Walking into my first ever meeting with a structural packaging designer, I started rooting around in my bag before exclaiming, “This is the sort of thing I want!” She leaned forward in her chair, delighted to have a customer with a strong guide, then groaned audibly when she saw what I had placed on the table: the packaging from my new iPhone.
“You can have anything you want,” she countered, “but if you want your packaging to look and feel like Apple’s, you’ll have to increase the unit cost for your packaging by 10x.”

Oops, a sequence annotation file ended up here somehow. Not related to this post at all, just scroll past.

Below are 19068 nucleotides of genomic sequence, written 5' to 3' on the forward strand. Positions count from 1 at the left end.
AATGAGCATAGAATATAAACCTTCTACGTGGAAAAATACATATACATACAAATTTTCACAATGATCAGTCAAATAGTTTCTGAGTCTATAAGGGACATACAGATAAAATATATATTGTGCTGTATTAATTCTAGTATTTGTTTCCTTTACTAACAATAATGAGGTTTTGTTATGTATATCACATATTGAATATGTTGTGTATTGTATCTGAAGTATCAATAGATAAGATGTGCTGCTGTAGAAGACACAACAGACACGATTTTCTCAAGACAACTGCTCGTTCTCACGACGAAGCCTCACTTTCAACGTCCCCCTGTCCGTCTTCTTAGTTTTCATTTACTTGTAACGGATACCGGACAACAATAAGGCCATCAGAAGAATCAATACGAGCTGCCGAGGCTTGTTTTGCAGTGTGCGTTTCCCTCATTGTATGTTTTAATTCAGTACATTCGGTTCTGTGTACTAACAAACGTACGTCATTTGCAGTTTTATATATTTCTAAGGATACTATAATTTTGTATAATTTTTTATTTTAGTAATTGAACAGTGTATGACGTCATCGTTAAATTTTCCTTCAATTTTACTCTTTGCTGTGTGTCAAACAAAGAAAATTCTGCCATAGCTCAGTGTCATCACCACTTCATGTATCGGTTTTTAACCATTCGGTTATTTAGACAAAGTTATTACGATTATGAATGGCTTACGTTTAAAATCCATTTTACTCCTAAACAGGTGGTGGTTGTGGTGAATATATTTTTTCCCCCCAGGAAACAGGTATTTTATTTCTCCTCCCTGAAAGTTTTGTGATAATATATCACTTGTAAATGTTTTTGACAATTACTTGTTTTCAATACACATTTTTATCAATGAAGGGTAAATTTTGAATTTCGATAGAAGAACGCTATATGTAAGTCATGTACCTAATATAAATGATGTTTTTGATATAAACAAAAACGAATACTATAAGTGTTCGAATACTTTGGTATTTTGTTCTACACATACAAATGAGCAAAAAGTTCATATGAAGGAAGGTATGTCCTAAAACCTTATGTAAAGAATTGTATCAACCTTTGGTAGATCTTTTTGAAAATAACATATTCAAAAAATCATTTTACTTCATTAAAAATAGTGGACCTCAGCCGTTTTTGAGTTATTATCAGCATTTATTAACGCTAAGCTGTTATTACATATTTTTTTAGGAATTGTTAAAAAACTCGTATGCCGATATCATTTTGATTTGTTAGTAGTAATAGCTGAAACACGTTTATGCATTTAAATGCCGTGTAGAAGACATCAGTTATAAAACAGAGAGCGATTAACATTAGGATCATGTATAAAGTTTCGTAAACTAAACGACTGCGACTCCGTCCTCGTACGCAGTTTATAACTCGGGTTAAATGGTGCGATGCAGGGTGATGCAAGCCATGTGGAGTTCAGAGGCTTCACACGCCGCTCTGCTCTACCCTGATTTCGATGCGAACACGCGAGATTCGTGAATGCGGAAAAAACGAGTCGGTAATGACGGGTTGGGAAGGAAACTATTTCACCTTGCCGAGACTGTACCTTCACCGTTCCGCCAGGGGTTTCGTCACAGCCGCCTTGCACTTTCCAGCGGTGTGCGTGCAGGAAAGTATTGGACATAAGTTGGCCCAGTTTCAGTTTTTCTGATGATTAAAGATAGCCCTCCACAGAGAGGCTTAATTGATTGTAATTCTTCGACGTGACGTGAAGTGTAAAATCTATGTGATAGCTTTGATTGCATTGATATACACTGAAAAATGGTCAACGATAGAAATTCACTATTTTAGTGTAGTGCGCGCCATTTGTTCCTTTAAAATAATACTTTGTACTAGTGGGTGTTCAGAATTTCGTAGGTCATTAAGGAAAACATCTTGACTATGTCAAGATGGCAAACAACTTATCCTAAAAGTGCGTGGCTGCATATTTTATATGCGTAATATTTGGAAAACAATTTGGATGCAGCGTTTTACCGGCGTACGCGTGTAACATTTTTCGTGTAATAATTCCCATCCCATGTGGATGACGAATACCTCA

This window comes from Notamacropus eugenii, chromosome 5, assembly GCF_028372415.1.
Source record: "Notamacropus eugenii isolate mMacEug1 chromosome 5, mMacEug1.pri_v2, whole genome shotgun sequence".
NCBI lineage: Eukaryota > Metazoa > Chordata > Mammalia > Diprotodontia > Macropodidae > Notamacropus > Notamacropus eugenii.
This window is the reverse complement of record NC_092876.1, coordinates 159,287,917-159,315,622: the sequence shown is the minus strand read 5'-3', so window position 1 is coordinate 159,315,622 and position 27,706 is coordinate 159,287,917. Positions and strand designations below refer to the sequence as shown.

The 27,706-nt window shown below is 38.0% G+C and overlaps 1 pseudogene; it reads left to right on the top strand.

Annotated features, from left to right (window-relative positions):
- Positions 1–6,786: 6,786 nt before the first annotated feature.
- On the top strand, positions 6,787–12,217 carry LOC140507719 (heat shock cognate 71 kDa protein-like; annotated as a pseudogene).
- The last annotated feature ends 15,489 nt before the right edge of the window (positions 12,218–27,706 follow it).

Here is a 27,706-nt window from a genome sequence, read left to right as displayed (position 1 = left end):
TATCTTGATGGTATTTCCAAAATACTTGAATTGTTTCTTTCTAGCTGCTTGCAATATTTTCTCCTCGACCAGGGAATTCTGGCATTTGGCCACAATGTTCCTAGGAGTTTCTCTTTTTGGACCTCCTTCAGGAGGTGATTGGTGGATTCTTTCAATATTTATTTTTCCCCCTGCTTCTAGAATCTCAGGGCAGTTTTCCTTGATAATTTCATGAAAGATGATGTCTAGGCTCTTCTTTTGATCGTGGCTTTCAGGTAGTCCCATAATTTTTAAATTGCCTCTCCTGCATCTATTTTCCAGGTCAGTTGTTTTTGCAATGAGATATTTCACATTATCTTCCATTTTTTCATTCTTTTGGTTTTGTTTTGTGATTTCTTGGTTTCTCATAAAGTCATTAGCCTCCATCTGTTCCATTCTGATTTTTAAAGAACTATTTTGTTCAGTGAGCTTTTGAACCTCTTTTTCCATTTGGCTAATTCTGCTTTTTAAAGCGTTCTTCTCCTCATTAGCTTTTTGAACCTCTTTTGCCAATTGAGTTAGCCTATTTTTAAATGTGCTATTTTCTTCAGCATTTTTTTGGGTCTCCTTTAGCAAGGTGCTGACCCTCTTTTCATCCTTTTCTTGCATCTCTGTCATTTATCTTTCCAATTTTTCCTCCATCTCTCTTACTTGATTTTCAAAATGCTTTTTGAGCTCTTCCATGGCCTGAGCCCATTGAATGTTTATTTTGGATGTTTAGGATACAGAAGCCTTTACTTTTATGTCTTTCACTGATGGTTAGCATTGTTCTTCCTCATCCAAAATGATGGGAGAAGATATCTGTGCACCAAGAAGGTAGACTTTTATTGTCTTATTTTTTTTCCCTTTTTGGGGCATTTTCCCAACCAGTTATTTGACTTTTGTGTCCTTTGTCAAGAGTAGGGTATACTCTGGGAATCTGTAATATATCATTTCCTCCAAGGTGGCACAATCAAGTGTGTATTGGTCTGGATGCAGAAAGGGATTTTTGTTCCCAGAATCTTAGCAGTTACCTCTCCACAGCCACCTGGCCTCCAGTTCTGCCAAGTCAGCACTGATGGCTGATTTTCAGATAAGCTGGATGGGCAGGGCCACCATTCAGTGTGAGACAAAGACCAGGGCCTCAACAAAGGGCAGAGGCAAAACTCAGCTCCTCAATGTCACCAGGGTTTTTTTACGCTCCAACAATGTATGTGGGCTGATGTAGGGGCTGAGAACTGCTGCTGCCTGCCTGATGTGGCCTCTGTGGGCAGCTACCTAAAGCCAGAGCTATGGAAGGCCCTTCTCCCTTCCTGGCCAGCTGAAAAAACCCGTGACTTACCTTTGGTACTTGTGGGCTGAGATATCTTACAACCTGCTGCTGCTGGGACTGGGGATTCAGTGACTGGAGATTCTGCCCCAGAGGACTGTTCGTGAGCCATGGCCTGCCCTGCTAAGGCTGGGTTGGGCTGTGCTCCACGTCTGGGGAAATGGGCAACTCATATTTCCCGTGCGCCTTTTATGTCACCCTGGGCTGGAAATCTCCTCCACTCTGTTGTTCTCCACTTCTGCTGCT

Packaging is just one example — there are dozens — of why Apple is a rank outlier in almost every way. Or, put differently: Using the Cupertino-based company as your template for how to build a startup is not a great idea.
Kamps’ piece is a fascinating exploration into why it’s not so easy to follow Apple’s lead – and why, in many cases, a company shouldn’t even try. Some of the benefits that come with having a quarter-trillion dollars in the bank, and manufacturing products at massive scale, are completely unattainable for nearly every other company in the world.